Let's state the obvious: If you own an outdoor activity business, you know what you're doing. You're like the Indiana Jones of your trade—people trust you to lead them safely through the adventure. You do what you do because you're passionate about it, and you found a way to do the thing you love every day.
But while you know your business inside and out, your customers don’t—which is why it's so important to set clear expectations right off the bat. Whether running a treetops ropes course, a whitewater rafting company, or a skydiving outfit, follow these five tips to help your guests know exactly what to expect when they book your experience.
1. Give Details Their Due Diligence
Having clear product descriptions and a detailed itinerary on your website is crucial for customers who are considering making a reservation with your business, as well as those who have already booked. In addition to a chronological itinerary, consider everything else you'd want them to know, and anticipate questions they might not even think to ask.
Be mindful of the questions people browsing your website might have, such as possible safety risks, age and weight restrictions, how much the experience demands physically, whether preliminary training is required, what customers can expect to see or do, etc. Approach it like this: What types of information will make your guest's experience even better if they knew it ahead of time? Giving customers a clear idea of what's in store falls under the "best business practices 101," so don't neglect the details!
2. Terms & Conditions Should Be Clear And Easy To Find
For outdoor activity businesses, terms and conditions should clearly specify that customers will be required to sign a liability waiver prior to the experience. The fine print should also cover cancellation agreements, refund policies, weather caveats, age/height/weight restrictions and other legal disclaimers. Your terms and conditions should be included in the booking flow if you have an online reservation system, and made visible to customers when they're checking out. It's also smart to make your terms and conditions highly visible on your website. Being as transparent as possible with these details is essential for the safety of your customers and your business.
3. Make Sure You Have All the Necessary Information
Get as much of the important stuff out of the way when the customer first books with you. That means asking questions about height, weight, and any medical conditions the person might have so you can better serve them. Collecting the important details ahead of time also gives you a chance to personally contact guests regarding workarounds and alternative options. A zip-line operator, for example, could suggest a milder experience for someone with anxiety or a heart condition. We love that our friends at Sunburst Stables have a "Tally Ho" option that allows guests to enjoy and observe the farm, without committing to partaking in zip line activities.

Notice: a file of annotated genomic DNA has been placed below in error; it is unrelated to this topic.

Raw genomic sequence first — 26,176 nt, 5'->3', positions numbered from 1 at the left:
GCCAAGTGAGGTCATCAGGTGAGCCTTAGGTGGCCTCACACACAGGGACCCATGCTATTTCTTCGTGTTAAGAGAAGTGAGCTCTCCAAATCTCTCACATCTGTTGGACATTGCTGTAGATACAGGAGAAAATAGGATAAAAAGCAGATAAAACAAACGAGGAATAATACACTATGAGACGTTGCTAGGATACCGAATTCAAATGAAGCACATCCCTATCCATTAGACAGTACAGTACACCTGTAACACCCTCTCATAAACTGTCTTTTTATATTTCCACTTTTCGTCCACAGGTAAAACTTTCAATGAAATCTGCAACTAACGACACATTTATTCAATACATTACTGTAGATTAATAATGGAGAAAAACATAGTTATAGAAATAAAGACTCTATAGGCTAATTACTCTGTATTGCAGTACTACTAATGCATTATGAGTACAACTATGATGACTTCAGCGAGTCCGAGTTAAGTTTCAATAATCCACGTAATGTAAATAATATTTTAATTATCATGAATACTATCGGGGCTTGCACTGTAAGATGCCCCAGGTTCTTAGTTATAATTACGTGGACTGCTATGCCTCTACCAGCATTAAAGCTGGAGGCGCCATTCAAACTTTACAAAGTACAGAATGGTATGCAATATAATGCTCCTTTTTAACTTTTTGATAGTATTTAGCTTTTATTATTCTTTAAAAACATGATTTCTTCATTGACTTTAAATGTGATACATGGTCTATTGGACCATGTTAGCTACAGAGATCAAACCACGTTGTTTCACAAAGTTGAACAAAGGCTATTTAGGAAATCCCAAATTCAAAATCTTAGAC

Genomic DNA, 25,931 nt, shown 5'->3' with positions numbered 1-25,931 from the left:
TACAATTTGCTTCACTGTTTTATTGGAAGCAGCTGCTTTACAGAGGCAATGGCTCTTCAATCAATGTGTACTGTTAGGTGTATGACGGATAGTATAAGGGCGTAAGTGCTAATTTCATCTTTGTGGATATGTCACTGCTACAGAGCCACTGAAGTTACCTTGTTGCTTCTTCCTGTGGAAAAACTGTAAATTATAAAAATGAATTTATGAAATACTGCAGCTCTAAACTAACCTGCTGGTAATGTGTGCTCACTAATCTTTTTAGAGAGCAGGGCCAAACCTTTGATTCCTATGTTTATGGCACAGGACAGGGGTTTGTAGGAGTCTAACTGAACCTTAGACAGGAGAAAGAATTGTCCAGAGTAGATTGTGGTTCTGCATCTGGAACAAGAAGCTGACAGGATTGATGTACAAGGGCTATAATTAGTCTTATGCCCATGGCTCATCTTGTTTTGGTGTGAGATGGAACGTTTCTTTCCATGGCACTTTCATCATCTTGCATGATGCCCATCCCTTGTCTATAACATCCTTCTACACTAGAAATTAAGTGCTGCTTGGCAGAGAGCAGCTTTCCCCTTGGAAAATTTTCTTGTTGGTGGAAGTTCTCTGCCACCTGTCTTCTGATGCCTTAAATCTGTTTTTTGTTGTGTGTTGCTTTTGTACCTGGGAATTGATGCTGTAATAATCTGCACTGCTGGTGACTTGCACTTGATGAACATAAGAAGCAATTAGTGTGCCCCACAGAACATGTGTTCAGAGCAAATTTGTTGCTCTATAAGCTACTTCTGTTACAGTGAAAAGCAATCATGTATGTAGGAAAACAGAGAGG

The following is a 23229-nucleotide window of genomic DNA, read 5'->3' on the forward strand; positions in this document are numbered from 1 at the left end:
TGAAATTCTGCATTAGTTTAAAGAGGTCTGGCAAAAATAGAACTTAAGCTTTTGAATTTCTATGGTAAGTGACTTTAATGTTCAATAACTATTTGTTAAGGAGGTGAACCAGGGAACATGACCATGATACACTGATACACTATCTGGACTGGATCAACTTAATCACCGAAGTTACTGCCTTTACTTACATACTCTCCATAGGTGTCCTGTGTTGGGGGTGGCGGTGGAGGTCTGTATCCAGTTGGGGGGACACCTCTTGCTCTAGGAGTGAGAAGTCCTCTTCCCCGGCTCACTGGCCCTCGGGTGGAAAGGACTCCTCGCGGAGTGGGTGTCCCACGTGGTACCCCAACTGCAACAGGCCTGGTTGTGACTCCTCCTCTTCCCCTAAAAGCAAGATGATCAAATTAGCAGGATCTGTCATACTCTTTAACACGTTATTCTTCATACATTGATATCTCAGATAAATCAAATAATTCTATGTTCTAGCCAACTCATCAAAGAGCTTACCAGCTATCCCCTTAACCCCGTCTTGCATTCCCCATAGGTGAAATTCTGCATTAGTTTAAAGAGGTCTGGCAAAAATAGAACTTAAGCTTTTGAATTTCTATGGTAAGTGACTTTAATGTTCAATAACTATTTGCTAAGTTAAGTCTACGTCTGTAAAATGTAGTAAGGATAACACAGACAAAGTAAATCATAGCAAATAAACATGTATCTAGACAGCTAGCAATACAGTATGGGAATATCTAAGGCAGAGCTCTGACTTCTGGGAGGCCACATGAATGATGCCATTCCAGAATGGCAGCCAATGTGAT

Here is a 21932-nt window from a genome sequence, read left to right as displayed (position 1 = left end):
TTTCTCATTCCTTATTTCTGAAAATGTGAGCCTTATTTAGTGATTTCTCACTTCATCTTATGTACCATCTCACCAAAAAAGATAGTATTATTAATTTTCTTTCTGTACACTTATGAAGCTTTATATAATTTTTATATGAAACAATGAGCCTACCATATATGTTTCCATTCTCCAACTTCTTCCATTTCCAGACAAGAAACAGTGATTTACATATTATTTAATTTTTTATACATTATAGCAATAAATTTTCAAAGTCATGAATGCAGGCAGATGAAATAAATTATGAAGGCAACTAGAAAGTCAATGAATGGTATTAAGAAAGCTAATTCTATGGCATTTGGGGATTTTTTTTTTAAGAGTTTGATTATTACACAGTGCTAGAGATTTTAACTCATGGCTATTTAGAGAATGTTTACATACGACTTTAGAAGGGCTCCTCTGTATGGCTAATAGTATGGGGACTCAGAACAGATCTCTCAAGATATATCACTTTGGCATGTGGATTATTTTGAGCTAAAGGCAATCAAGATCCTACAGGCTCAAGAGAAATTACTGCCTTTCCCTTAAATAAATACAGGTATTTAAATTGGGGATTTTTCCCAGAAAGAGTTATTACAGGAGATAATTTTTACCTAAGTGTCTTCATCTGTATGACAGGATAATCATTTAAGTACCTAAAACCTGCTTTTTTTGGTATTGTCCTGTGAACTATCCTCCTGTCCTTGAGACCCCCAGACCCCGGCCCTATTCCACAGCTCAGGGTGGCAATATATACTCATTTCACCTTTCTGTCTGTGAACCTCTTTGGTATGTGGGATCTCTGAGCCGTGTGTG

Proactively addressing these issues, rather than scrambling for solutions on the day of the activity, ensures a smoother experience for the customers as well as your staff. With an online booking system like ZOZI Advance, you can customize the checkout flow to include whatever questions you want.
4. Send Comprehensive Confirmation And Reminder Emails
Even if you’re reiterating information from your website and booking flow, it never hurts to send tips on things like parking instructions, directions, clothing requirements and weather conditions one more time before the experience. Use an online booking system with automatic confirmation and reminder emails that can be customized to include whatever information you want. To enhance the anticipation, consider adding a video or a few images to your reminder email, and invite guests to follow you on social media. These little extras are a great way to show off your personal brand of customer service.
5. Lastly, Be Prepared To Handle Guests Who Arrive Unprepared
Even if you follow every step above, a visitor may still come unprepared, overly anxious, not wearing the appropriate attire or not meeting height/weight/age/health requirements. Equip your employees with all the training needed to handle a delicate situation with sensitivity and professionalism. If a guest is unable to participate for any reason, going the extra mile to make that person feel at ease can make all the difference. One simple suggestion? Have snacks, refreshments, a comfortable place to wait, and entertainment (books, magazines) readily available in case an unprepared guest needs to wait while their group completes the experience.
Adventure shouldn’t hit a snag because of unrealistic customer expectations. Use these tips to help deliver a top-notch experience and keep the good times rolling...or flying...or zipping...or floating...or free-falling!
User Spotlight: Treehouse Island Zip Line Adventures